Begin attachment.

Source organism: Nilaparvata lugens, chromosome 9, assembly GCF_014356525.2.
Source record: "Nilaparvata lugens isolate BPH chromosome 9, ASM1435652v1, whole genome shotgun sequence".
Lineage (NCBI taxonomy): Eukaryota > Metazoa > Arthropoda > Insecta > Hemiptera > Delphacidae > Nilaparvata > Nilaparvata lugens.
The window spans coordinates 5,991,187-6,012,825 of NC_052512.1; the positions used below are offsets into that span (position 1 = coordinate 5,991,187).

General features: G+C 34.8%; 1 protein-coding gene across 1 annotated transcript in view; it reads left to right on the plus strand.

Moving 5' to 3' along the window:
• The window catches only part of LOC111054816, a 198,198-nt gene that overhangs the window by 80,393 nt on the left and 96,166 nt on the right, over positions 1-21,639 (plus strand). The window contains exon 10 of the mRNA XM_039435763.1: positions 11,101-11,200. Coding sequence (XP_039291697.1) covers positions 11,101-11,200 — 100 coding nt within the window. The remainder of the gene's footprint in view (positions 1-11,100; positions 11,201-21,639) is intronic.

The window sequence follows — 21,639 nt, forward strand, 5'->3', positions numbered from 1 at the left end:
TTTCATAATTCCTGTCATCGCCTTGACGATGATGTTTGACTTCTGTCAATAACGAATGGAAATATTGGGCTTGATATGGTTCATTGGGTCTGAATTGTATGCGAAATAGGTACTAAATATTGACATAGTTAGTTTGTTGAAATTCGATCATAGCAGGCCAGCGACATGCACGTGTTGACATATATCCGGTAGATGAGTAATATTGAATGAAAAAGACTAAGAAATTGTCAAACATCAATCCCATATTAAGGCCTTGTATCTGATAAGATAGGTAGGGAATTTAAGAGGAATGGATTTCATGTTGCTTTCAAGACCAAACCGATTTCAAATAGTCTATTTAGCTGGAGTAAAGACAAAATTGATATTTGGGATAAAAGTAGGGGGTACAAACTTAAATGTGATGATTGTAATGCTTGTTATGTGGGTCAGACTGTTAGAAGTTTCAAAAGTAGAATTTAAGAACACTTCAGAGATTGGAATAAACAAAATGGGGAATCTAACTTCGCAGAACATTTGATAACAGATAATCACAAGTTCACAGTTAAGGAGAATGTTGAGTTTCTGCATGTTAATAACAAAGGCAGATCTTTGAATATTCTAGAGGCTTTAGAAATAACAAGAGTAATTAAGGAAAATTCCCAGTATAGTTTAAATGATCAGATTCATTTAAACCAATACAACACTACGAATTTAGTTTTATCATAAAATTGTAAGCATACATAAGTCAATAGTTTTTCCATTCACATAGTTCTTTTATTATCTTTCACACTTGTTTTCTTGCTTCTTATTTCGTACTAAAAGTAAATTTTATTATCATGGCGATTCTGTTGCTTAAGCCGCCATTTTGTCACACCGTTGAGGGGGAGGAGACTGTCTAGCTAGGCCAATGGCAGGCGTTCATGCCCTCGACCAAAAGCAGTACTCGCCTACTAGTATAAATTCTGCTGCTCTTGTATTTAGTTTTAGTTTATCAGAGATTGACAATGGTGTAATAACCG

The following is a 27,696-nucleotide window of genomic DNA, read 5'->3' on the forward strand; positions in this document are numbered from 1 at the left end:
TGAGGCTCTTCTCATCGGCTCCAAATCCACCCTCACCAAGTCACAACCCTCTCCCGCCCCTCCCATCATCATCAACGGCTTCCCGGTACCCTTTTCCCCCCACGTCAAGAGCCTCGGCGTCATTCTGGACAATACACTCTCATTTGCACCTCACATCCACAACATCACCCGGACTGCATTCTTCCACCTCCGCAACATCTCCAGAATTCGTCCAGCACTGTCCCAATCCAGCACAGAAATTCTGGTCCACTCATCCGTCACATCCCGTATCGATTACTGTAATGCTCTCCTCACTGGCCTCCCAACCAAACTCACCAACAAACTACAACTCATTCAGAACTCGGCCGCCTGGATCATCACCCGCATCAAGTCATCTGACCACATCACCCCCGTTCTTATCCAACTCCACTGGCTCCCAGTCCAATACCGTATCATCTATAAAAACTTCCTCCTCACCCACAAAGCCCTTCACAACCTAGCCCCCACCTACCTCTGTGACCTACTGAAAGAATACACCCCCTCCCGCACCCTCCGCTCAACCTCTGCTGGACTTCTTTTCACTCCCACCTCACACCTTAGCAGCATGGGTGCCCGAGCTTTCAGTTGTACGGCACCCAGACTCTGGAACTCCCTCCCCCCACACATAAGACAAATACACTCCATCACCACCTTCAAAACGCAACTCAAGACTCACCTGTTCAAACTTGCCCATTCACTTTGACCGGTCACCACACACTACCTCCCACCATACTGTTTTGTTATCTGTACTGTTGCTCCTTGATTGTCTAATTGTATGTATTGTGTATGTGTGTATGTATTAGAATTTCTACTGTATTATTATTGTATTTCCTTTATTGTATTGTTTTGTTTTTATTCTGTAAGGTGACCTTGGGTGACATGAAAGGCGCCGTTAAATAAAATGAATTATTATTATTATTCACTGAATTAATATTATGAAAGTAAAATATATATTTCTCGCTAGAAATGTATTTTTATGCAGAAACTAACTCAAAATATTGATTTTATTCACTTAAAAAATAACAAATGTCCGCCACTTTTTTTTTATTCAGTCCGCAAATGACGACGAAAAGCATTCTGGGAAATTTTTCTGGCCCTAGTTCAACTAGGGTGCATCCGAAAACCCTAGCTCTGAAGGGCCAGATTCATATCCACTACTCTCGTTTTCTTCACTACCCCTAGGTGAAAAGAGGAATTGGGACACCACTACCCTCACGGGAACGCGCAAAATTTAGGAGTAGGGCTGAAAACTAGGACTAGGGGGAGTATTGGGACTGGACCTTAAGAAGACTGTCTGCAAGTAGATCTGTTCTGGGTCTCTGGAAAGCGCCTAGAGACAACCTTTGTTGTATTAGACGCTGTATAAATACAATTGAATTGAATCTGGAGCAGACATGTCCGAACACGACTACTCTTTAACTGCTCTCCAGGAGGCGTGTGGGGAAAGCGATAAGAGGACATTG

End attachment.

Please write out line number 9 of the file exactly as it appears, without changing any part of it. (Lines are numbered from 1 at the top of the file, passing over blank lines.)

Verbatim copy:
TTTCATAATTCCTGTCATCGCCTTGACGATGATGTTTGACTTCTGTCAATAACGAATGGAAATATTGGGCTTGATATGGTTCATTGGGTCTGAATTGTATGCGAAATAGGTACTAAATATTGACATAGTTAGTTTGTTGAAATTCGATCATAGCAGGCCAGCGACATGCACGTGTTGACATATATCCGGTAGATGAGTAATATTGAATGAAAAAGACTAAGAAATTGTCAAACATCAATCCCATATTAAGGCCTTGTATCTGATAAGATAGGTAGGGAATTTAAGAGGAATGGATTTCATGTTGCTTTCAAGACCAAACCGATTTCAAATAGTCTATTTAGCTGGAGTAAAGACAAAATTGATATTTGGGATAAAAGTAGGGGGTACAAACTTAAATGTGATGATTGTAATGCTTGTTATGTGGGTCAGACTGTTAGAAGTTTCAAAAGTAGAATTTAAGAACACTTCAGAGATTGGAATAAACAAAATGGGGAATCTAACTTCGCAGAACATTTGATAACAGATAATCACAAGTTCACAGTTAAGGAGAATGTTGAGTTTCTGCATGTTAATAACAAAGGCAGATCTTTGAATATTCTAGAGGCTTTAGAAATAACAAGAGTAATTAAGGAAAATTCCCAGTATAGTTTAAATGATCAGATTCATTTAAACCAATACAACACTACGAATTTAGTTTTATCATAAAATTGTAAGCATACATAAGTCAATAGTTTTTCCATTCACATAGTTCTTTTATTATCTTTCACACTTGTTTTCTTGCTTCTTATTTCGTACTAAAAGTAAATTTTATTATCATGGCGATTCTGTTGCTTAAGCCGCCATTTTGTCACACCGTTGAGGGGGAGGAGACTGTCTAGCTAGGCCAATGGCAGGCGTTCATGCCCTCGACCAAAAGCAGTACTCGCCTACTAGTATAAATTCTGCTGCTCTTGTATTTAGTTTTAGTTTATCAGAGATTGACAATGGTGTAATAACCG